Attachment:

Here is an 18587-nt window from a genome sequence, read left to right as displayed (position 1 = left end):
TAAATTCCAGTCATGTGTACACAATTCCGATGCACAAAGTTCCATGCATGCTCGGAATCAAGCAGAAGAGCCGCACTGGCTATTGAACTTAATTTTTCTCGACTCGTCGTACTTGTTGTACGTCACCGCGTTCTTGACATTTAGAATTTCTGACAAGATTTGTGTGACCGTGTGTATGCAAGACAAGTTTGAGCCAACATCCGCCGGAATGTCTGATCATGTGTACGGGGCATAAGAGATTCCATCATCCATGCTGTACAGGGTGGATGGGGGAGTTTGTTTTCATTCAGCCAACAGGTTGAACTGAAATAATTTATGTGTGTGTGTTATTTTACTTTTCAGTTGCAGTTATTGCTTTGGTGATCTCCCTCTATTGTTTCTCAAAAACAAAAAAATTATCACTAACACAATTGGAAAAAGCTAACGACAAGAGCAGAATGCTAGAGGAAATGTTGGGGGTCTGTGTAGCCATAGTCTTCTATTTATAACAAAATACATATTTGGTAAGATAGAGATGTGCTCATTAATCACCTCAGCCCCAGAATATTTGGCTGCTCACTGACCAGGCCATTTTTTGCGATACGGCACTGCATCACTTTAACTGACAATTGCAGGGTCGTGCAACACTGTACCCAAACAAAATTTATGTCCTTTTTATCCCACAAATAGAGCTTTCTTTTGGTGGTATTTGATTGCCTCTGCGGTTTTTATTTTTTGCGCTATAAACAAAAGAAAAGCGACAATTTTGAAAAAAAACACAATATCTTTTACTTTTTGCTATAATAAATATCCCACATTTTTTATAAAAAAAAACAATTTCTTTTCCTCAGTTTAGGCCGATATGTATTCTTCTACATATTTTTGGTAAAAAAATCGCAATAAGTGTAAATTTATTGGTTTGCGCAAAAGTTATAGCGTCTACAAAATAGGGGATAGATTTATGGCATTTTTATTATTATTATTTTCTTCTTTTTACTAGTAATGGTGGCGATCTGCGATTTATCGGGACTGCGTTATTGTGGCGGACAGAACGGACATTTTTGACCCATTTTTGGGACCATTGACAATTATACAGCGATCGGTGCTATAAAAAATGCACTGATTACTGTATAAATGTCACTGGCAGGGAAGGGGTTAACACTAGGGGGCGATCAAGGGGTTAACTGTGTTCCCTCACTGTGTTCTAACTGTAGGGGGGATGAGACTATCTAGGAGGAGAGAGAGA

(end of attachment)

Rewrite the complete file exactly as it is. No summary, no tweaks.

Here is an 18587-nt window from a genome sequence, read left to right as displayed (position 1 = left end):
TAAATTCCAGTCATGTGTACACAATTCCGATGCACAAAGTTCCATGCATGCTCGGAATCAAGCAGAAGAGCCGCACTGGCTATTGAACTTAATTTTTCTCGACTCGTCGTACTTGTTGTACGTCACCGCGTTCTTGACATTTAGAATTTCTGACAAGATTTGTGTGACCGTGTGTATGCAAGACAAGTTTGAGCCAACATCCGCCGGAATGTCTGATCATGTGTACGGGGCATAAGAGATTCCATCATCCATGCTGTACAGGGTGGATGGGGGAGTTTGTTTTCATTCAGCCAACAGGTTGAACTGAAATAATTTATGTGTGTGTGTTATTTTACTTTTCAGTTGCAGTTATTGCTTTGGTGATCTCCCTCTATTGTTTCTCAAAAACAAAAAAATTATCACTAACACAATTGGAAAAAGCTAACGACAAGAGCAGAATGCTAGAGGAAATGTTGGGGGTCTGTGTAGCCATAGTCTTCTATTTATAACAAAATACATATTTGGTAAGATAGAGATGTGCTCATTAATCACCTCAGCCCCAGAATATTTGGCTGCTCACTGACCAGGCCATTTTTTGCGATACGGCACTGCATCACTTTAACTGACAATTGCAGGGTCGTGCAACACTGTACCCAAACAAAATTTATGTCCTTTTTATCCCACAAATAGAGCTTTCTTTTGGTGGTATTTGATTGCCTCTGCGGTTTTTATTTTTTGCGCTATAAACAAAAGAAAAGCGACAATTTTGAAAAAAAACACAATATCTTTTACTTTTTGCTATAATAAATATCCCACATTTTTTATAAAAAAAAACAATTTCTTTTCCTCAGTTTAGGCCGATATGTATTCTTCTACATATTTTTGGTAAAAAAATCGCAATAAGTGTAAATTTATTGGTTTGCGCAAAAGTTATAGCGTCTACAAAATAGGGGATAGATTTATGGCATTTTTATTATTATTATTTTCTTCTTTTTACTAGTAATGGTGGCGATCTGCGATTTATCGGGACTGCGTTATTGTGGCGGACAGAACGGACATTTTTGACCCATTTTTGGGACCATTGACAATTATACAGCGATCGGTGCTATAAAAAATGCACTGATTACTGTATAAATGTCACTGGCAGGGAAGGGGTTAACACTAGGGGGCGATCAAGGGGTTAACTGTGTTCCCTCACTGTGTTCTAACTGTAGGGGGGATGAGACTATCTAGGAGGAGAGAGAGA